Our Voices on Our Ocean

By Brady Clarke

Hi! My name is Brady Clarke, I am a 22-year-old Marine Biologist/Activist, Conservation Photographer, and the founder of the movement Our Voices on Our Ocean.

Last year, I co-founded the zero waste initiative Drive Away Waste out of pure passion for education outreach and raising awareness about marine plastic pollution. The initiative is still incredibly small, just my co-founder and I, but when we were invited to perform workshops at the Boy Scout World Jamboree, I realized just how powerful voices can be.

During my 11-hour drive down to the event, I came up with the idea to have the young adults write why they care about the ocean with the sole intent to send each and every one to the United States Congress. But I quickly realized I met more people from other countries than the United States.

With this in mind, I changed the idea to be an open letter to the United Nations. I wanted the young adults to understand that everyone has a voice regardless of where they are from and how old they are. I was not much older than most of them at the event, but they were there at our workshops and table listening to every word.

I heard many concerns about the ocean, new ideas towards how to reduce our impacts, and an unending flow of energy. I know this is a cliché, but I honestly feel like they taught me more than I taught them. I learned of the strides that other countries have been making towards, or away, from a more sustainable future. I also learned that living in the United States has not accurately helped me understand the circumstances citizens of these countries deal with. We would make suggestions like “buy a bamboo toothbrush” or “switch from bottle shampoo to bar shampoo” just to be informed that its too expensive, it’s not an option in their country, or that packages often get stolen in transit. The one thing that is never in short supply? Your voice. Feeling like your voice is being heard, however, is the struggle that everyone from our generation experiences.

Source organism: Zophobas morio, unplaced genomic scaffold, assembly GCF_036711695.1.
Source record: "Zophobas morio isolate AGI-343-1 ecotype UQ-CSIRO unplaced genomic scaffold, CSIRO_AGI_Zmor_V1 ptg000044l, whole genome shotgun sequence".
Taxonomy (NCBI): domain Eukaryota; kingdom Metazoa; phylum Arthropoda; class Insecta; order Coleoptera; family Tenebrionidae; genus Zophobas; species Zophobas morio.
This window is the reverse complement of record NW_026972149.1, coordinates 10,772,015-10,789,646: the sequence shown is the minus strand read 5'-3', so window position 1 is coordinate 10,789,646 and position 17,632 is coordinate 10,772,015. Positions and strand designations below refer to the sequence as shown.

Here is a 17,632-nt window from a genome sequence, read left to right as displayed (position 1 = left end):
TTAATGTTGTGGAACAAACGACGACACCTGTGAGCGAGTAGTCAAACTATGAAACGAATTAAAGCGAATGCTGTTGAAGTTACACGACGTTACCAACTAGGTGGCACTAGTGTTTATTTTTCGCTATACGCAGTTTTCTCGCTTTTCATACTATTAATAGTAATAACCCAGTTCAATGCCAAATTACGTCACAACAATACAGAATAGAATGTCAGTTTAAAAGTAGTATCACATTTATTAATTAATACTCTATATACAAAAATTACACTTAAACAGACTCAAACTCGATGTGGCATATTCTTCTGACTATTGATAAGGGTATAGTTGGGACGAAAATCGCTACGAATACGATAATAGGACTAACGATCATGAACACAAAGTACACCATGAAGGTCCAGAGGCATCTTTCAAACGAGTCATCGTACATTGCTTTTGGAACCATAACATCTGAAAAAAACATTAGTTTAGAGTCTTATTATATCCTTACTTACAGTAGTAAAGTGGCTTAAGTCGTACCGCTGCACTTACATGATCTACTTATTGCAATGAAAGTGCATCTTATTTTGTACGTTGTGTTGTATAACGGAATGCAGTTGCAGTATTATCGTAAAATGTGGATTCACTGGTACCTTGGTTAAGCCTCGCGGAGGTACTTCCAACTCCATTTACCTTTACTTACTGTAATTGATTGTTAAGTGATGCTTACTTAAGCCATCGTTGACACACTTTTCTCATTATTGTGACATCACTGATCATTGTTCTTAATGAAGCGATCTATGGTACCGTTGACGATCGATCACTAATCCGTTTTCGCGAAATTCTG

When I mentioned this idea to a member of the United Nations Environmental Program, I was told that this was inefficient and a waste of time. They instead told me that they had a team research the most effective method of educating and causing change, and handed me a 30-page packet and told me that I should be focusing on my own government officials. In my view, this issue can’t be handled independent of other nations; we are dealing with a global threat with influence from every country. His response only fueled me to push for this further. I’m no stranger to the feeling of being ignored because of my age.

When our time at the Jamboree had concluded, I didn’t anticipate how many letters I would receive and how beautiful they would turn out. Each open letter left a lasting impact on me. The passion, energy, and hope that these young adults conveyed in their open letters deserve to be felt and heard by the world. I decided that this idea should not conclude because the event was over.

There are still plenty of voices to be heard, which lead me to start the “Our Voices on Our Ocean” movement. It’s everyone’s ocean, and we are connected by it regardless of your background. Whether your country is landlocked, an island nation, if you are young or old, the fate of the ocean impacts us all. I Invite you to join your voice with the rest of us and show the world that you are doing your part, and now it’s time for the world leaders to do theirs.  

Add Your Voice

This open letter is your opportunity to be heard, so speak your mind! The individuality of this is the most important part, so feel free to write or draw in any language or style you feel best represents you. If you need help starting, you can phrase it “I care about the ocean because…”. Once you’re done please scan, or take a photo, and send it in. if you feel really passionate: make a video, no longer than 30 seconds, to talk about your open letter and thoughts on the ocean. This is your voice, you never know how loud it can be!